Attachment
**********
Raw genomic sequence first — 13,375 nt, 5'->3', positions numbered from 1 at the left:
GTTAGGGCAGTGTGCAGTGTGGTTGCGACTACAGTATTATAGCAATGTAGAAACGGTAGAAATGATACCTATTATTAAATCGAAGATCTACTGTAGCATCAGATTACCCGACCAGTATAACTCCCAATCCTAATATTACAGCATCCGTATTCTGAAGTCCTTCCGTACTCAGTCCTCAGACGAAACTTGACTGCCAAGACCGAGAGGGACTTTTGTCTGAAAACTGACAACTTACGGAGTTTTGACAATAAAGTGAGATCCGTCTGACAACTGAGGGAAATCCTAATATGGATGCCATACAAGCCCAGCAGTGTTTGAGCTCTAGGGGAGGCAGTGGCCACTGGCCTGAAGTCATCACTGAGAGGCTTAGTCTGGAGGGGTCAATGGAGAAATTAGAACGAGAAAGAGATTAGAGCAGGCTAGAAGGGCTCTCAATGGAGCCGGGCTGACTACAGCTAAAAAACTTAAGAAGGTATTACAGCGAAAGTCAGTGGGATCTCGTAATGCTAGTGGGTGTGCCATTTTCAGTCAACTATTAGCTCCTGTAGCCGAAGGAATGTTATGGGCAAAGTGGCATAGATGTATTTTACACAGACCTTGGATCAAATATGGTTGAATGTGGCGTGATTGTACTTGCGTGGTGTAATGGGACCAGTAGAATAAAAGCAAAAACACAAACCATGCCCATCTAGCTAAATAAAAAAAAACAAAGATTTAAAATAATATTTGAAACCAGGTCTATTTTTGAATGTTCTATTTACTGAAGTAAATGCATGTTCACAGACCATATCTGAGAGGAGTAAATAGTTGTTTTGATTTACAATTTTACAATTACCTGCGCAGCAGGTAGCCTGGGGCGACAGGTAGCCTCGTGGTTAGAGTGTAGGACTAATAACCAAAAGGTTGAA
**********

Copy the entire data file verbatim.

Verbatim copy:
Raw genomic sequence first — 13,375 nt, 5'->3', positions numbered from 1 at the left:
GTTAGGGCAGTGTGCAGTGTGGTTGCGACTACAGTATTATAGCAATGTAGAAACGGTAGAAATGATACCTATTATTAAATCGAAGATCTACTGTAGCATCAGATTACCCGACCAGTATAACTCCCAATCCTAATATTACAGCATCCGTATTCTGAAGTCCTTCCGTACTCAGTCCTCAGACGAAACTTGACTGCCAAGACCGAGAGGGACTTTTGTCTGAAAACTGACAACTTACGGAGTTTTGACAATAAAGTGAGATCCGTCTGACAACTGAGGGAAATCCTAATATGGATGCCATACAAGCCCAGCAGTGTTTGAGCTCTAGGGGAGGCAGTGGCCACTGGCCTGAAGTCATCACTGAGAGGCTTAGTCTGGAGGGGTCAATGGAGAAATTAGAACGAGAAAGAGATTAGAGCAGGCTAGAAGGGCTCTCAATGGAGCCGGGCTGACTACAGCTAAAAAACTTAAGAAGGTATTACAGCGAAAGTCAGTGGGATCTCGTAATGCTAGTGGGTGTGCCATTTTCAGTCAACTATTAGCTCCTGTAGCCGAAGGAATGTTATGGGCAAAGTGGCATAGATGTATTTTACACAGACCTTGGATCAAATATGGTTGAATGTGGCGTGATTGTACTTGCGTGGTGTAATGGGACCAGTAGAATAAAAGCAAAAACACAAACCATGCCCATCTAGCTAAATAAAAAAAAACAAAGATTTAAAATAATATTTGAAACCAGGTCTATTTTTGAATGTTCTATTTACTGAAGTAAATGCATGTTCACAGACCATATCTGAGAGGAGTAAATAGTTGTTTTGATTTACAATTTTACAATTACCTGCGCAGCAGGTAGCCTGGGGCGACAGGTAGCCTCGTGGTTAGAGTGTAGGACTAATAACCAAAAGGTTGAA